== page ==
that is,

9𝑥<18.

Then, we divide both sides by 9:

that is,

𝑥<2.

Both stages can be done in one by considering that whenever we multiply or divide both sides of an inequality by a negative number, the orientation of the inequality symbol changes. We would then go from 9𝑥>18 to

These results can be summarized in the multiplication and division rule for inequalities.

Multiplication and Division Rule for Inequalities

An inequality still holds true when both sides of the inequality are multiplied or divided by the same positive number.

If 𝑎<𝑏 and 𝑐>0, then 𝑎𝑐<𝑏𝑐 and 𝑎÷𝑐<𝑏÷𝑐.

When both sides of an inequality are multiplied or divided by the same negative number, then the inequality symbol needs to change its orientation for the inequality to still hold true.

If 𝑎<𝑏 and 𝑐=|𝑐| (which means that 𝑐 is negative), then

and

Let us now look at some examples.

Example 2: Solving an Inequality by Multiplying or Dividing

Which of the following inequalities is equivalent to 4𝑥1?

  1. 𝑥=14
  2. 𝑥4
  3. 𝑥<14
  4. 𝑥14
  5. 𝑥14

Answer

To solve this inequality, we need to divide both sides by 4 to get 𝑥 on its own on one side.

Since 4 is a negative number, the inequality symbol will change its orientation when we divide both sides by 4. We find

that is,

𝑥14.

Now, we can check our answer. First, we check that 4𝑥=1 for 𝑥=14. Second, we take a value greater than 14, for instance, 1, and check that the inequality 4𝑥1 is true when we plug in this value. We find that 411 is true; hence, our answer is correct.

Example 3: Solving an Inequality by Multiplying or Dividing

If 42𝑥<41, then .

  1. 𝑥<4142
  2. 𝑥>4142
  3. 𝑥<4142
  4. 𝑥>4142

Answer

To solve this inequality, we need to divide both sides by 42 to get 𝑥 on its own on one side.

Since 42 is a negative number, the inequality symbol will change its orientation when we divide both sides by 42. We find

that is,

𝑥>4142.

Now, we can check our answer. First, we check that 42𝑥=41 for 𝑥=4142. Second, we take a value greater than 4142, for instance, 1, and check that the inequality 42𝑥<41 is true when we plug in this value. We find that 421<41 is true; hence, our answer is correct.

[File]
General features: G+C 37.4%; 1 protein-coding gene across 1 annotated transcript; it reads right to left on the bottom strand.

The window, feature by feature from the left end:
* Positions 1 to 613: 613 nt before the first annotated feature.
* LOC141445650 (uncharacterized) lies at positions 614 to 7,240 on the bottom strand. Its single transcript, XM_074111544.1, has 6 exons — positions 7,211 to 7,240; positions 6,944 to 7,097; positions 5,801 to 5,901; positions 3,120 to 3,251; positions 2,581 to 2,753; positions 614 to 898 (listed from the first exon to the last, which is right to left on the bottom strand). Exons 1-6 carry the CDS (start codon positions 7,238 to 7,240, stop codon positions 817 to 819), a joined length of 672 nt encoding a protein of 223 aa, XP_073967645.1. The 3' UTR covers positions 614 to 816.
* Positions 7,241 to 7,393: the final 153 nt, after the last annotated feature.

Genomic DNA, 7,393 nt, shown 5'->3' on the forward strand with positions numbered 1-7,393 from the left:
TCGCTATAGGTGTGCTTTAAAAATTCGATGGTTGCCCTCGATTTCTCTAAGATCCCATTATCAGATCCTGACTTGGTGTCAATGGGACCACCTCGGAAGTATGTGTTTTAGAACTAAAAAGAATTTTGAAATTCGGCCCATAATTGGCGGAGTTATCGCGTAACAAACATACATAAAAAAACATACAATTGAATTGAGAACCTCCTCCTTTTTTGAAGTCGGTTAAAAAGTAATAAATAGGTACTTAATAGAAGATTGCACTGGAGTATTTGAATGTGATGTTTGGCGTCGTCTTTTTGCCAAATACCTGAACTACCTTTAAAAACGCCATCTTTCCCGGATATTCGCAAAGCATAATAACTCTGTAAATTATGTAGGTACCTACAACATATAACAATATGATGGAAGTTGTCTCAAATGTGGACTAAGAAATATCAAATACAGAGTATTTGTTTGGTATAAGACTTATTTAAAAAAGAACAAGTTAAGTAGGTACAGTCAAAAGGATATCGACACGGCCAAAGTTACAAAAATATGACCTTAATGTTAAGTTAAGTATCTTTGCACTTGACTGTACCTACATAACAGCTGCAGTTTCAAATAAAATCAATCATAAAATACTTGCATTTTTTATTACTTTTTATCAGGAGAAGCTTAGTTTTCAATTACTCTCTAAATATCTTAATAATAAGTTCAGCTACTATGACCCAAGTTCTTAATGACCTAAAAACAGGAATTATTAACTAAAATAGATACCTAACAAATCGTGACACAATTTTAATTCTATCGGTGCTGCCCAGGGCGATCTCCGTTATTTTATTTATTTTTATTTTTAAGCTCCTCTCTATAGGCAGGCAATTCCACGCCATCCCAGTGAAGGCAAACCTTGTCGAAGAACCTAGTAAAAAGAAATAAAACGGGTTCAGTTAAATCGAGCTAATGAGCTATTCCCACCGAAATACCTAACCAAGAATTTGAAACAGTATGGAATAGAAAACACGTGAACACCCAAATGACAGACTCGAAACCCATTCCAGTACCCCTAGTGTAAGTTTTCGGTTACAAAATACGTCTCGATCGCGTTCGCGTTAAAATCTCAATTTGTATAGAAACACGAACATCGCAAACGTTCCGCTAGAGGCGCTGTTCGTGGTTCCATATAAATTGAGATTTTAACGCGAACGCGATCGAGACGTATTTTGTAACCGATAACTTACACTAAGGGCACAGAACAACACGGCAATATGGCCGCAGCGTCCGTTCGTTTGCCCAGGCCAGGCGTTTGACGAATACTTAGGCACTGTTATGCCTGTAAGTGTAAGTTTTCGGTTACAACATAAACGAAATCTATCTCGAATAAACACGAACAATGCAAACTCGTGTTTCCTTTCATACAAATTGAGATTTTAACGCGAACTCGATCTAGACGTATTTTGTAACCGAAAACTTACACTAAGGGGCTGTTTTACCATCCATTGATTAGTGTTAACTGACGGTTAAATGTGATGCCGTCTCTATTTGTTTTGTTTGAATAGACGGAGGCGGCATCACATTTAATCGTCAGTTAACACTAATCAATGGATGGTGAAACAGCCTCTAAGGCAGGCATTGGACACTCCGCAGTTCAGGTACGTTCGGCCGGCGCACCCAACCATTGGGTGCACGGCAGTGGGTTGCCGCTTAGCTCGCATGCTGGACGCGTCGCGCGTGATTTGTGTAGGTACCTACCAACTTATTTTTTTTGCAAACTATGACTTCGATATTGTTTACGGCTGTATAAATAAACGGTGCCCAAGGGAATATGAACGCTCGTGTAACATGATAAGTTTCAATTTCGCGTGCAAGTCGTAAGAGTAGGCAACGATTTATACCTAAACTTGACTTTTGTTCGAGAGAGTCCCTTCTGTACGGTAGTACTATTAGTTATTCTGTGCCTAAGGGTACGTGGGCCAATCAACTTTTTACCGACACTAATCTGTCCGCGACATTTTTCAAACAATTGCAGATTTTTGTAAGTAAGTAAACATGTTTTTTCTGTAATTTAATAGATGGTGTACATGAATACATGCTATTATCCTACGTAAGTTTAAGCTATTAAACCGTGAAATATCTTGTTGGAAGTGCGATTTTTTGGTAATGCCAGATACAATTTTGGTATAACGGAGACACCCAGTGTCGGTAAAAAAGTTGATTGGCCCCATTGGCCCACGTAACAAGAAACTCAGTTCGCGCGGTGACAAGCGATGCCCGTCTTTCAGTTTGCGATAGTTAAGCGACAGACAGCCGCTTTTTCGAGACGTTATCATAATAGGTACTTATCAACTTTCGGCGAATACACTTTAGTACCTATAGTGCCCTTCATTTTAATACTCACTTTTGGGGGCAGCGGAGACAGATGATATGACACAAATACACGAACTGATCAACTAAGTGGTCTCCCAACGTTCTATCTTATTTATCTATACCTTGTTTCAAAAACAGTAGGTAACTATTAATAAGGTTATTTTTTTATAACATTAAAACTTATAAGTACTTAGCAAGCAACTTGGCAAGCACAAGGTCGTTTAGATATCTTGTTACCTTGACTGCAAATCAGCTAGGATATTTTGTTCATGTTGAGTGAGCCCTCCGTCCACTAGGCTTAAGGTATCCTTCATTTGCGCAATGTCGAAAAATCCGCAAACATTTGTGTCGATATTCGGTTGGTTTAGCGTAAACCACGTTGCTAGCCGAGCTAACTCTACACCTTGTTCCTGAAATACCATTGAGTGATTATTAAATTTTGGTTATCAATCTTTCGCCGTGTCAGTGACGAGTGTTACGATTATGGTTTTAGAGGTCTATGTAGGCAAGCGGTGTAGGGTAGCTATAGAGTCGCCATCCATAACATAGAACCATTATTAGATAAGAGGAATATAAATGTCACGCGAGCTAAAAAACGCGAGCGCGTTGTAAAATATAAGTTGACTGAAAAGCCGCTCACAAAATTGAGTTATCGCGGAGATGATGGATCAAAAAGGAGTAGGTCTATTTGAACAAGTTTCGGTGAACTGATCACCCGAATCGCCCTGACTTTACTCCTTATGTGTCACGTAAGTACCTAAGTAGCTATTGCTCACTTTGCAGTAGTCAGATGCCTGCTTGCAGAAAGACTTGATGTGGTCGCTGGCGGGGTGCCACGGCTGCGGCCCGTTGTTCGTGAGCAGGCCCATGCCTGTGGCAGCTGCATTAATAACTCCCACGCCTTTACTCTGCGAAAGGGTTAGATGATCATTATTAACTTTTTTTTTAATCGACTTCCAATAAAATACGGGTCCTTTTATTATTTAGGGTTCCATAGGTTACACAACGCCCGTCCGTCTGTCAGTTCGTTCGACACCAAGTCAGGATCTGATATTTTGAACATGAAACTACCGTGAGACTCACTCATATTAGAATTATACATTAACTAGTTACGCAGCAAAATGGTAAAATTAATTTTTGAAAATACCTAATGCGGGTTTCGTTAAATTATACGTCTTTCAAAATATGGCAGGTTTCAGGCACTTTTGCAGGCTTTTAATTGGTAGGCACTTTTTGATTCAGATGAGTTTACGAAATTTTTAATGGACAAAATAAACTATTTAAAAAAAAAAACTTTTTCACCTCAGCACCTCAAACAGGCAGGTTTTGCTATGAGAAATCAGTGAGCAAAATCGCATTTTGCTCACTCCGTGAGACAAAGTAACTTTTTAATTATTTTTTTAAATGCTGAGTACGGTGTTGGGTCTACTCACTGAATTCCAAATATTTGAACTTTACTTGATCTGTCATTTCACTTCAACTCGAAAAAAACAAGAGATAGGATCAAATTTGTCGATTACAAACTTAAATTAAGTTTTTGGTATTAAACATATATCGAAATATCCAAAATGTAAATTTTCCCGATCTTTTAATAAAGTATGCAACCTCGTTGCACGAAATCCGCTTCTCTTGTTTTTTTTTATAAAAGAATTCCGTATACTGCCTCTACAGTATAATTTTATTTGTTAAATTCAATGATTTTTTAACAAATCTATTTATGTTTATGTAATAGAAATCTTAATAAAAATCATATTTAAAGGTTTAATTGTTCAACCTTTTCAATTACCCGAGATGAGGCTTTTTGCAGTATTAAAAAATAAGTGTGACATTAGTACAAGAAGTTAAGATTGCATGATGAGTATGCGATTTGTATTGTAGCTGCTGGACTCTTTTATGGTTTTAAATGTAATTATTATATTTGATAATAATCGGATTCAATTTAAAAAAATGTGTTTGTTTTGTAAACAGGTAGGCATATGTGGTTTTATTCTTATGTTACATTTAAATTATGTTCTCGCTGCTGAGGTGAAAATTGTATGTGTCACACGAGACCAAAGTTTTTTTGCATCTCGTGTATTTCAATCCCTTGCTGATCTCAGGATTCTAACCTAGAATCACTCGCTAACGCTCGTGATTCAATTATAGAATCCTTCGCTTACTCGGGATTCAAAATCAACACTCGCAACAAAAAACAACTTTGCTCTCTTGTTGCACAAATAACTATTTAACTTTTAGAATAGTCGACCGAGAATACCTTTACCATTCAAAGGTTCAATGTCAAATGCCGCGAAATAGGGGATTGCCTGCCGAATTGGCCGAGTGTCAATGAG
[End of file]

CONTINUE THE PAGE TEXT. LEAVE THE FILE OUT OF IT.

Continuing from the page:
In the next examples, we are going to learn how to solve two-step inequalities.

Example 4: Solving a Two-Step Inequality by Multiplying or Dividing

Solve the following inequality: 𝑛5+1<6.

  1. 𝑛>25
  2. 𝑛<35
  3. 𝑛>35
  4. 𝑛<25
  5. 𝑛>12

Answer

To solve this inequality, we need to split the process into two steps. First, we isolate the 𝑛-term, and for this we subtract 1 from each side. We get

which is

𝑛5<5.

Second, we multiply both sides by 5 in order to have 𝑛 on its own on one side. We find

that is,

𝑛<25.

Now, we can check our answer. First, we check that 𝑛5+1=6 for 𝑛=25. Second, we take a value less than 25, for instance, 5, and check that the inequality 𝑛5+1<6 is true when we plug in this value. We find that 55+1<6 is true; hence, our answer is correct.

Example 5: Solving a Two-Step Inequality by Multiplying or Dividing

Solve the inequality 512𝑥10 for 𝑥.

  1. 𝑥10
  2. 𝑥103
  3. 𝑥10
  4. 𝑥10
  5. 𝑥15

Answer

To solve this inequality, we need to split the process into two steps. First, we isolate the 𝑥-term, and for this we subtract 5 from each side. We get

which is

12𝑥5.

Second, we multiply both sides by 2 in order to have 𝑥 on its own on one side. As 2 is a negative number, we need to change the orientation of the inequality symbol. We find

that is,

𝑥10.

Now, we can check our answer. First, we check that 512𝑥=10 for 𝑥=10. Second, we take a value less than 10, for instance, 20, and check that the inequality 512𝑥10 is true when we plug in this value. We find that 520210 is true; hence, our answer is correct.

Key Points

  • An inequality still holds true when both sides of the inequality are multiplied or divided by the same positive number.
    If 𝑎<𝑏 and 𝑐 is positive, then 𝑎𝑐<𝑏𝑐 and 𝑎÷𝑐<𝑏÷𝑐.
  • When both sides of an inequality are multiplied or divided by the same negative number, then the inequality symbol needs to change its orientation for the inequality to still hold true.
    If 𝑎<𝑏 and 𝑐=|𝑐| (which means that 𝑐 is negative), then
    and
  • To solve an inequality of the form 𝑎𝑥+𝑏(<,,>,)or𝑐, we first use the addition and subtraction rule for inequalities to have the 𝑥-term on its own on one side:
    and then we use the multiplication and division rule to have only 𝑥 on one side, keeping in mind that if a is positive, the inequality symbol will stay the same, while if it is negative, it will change its orientation.